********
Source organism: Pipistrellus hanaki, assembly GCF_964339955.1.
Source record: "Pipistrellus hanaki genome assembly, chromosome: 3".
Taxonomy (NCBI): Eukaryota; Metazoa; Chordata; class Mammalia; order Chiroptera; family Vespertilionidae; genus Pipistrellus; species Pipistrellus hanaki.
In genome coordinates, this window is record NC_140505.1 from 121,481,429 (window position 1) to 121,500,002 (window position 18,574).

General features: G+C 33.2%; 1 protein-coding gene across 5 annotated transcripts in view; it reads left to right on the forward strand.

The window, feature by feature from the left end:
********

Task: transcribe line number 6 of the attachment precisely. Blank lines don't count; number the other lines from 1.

The window, feature by feature from the left end: